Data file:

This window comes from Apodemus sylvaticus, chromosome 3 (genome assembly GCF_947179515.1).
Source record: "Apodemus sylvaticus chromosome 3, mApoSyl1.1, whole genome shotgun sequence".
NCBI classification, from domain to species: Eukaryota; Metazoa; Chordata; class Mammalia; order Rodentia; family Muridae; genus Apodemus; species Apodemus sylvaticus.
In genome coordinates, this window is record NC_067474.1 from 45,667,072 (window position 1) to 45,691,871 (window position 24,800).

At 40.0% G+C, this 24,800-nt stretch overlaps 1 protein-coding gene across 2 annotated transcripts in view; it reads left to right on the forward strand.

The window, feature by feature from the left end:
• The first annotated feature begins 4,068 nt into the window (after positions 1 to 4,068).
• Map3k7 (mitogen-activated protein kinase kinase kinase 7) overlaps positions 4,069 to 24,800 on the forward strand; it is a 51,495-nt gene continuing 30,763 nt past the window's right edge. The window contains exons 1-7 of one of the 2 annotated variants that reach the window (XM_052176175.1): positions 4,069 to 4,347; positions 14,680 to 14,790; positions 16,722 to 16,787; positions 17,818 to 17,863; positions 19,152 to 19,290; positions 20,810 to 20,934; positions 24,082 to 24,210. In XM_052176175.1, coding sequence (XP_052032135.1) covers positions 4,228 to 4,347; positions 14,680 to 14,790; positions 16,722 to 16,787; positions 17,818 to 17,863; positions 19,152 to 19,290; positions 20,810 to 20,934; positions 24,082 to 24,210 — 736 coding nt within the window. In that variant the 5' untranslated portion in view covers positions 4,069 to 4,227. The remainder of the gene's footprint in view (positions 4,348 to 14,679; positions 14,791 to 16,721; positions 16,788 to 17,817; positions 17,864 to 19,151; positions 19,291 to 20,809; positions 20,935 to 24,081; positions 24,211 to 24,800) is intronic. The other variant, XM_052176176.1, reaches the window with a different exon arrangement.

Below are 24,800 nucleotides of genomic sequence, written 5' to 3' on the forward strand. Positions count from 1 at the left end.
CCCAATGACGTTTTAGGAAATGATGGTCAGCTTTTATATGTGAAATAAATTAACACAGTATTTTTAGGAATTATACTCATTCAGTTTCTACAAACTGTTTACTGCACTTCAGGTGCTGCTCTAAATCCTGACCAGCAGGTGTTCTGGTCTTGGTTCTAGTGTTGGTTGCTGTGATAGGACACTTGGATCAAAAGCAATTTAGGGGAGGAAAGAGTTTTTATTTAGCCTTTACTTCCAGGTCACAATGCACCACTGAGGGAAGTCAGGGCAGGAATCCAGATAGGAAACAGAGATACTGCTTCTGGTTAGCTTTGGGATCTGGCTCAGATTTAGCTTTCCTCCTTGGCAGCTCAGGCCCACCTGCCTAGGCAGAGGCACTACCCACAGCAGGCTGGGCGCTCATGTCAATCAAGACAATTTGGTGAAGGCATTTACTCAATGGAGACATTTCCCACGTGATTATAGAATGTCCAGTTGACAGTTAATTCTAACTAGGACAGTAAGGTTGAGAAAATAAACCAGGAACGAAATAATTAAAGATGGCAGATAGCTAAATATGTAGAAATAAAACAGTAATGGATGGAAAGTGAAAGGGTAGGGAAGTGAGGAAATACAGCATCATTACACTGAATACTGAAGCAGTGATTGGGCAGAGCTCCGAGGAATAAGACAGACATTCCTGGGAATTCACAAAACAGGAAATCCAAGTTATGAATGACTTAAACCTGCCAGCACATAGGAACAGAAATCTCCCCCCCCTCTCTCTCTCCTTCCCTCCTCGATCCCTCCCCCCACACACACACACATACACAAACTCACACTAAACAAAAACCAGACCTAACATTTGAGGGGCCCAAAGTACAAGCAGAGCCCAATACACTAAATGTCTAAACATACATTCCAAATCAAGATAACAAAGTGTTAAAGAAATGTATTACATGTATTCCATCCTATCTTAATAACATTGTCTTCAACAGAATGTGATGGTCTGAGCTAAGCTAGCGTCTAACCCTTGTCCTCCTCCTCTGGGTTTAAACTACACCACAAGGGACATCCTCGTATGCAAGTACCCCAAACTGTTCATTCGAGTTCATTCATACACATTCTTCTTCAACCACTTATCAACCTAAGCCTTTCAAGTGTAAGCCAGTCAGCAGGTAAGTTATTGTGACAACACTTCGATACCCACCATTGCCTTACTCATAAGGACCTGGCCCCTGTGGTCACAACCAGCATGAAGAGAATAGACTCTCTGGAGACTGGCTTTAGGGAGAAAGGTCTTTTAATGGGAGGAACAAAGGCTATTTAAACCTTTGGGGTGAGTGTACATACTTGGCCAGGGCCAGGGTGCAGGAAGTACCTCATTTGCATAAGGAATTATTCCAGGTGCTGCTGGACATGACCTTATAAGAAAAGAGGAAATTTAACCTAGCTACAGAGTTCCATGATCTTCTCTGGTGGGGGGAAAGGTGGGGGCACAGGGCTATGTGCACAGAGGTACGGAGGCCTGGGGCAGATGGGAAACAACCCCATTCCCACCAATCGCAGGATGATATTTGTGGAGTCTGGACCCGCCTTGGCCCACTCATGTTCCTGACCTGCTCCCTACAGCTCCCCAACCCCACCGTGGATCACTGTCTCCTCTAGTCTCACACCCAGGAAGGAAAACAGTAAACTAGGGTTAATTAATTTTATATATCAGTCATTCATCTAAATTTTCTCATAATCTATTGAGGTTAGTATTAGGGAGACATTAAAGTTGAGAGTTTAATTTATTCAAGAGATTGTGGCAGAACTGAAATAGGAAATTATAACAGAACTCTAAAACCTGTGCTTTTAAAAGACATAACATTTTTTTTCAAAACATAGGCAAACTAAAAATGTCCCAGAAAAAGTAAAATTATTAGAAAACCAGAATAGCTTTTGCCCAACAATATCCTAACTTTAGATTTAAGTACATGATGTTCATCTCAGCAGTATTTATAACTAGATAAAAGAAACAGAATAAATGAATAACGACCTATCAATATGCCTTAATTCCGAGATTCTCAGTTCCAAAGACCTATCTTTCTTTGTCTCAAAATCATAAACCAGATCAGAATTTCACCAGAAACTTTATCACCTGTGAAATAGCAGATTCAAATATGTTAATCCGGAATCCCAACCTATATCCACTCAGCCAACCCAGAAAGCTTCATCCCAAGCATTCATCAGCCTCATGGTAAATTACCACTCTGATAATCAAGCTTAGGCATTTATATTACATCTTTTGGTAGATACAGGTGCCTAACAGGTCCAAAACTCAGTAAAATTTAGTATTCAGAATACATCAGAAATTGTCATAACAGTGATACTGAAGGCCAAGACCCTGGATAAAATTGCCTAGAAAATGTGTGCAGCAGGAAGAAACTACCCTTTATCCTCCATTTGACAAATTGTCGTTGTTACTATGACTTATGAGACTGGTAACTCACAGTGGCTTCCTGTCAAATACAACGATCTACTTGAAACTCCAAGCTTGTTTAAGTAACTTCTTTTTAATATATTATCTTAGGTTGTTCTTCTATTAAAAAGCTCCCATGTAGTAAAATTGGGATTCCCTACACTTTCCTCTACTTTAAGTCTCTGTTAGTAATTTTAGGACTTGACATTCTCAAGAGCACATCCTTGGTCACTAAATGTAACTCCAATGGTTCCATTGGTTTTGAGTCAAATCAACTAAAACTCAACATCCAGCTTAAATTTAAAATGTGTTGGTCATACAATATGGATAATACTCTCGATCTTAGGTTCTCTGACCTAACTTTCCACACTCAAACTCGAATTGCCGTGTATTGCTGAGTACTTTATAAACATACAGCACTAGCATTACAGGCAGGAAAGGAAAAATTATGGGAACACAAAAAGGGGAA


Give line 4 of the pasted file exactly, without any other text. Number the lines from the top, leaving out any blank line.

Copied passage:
In genome coordinates, this window is record NC_067474.1 from 45,667,072 (window position 1) to 45,691,871 (window position 24,800).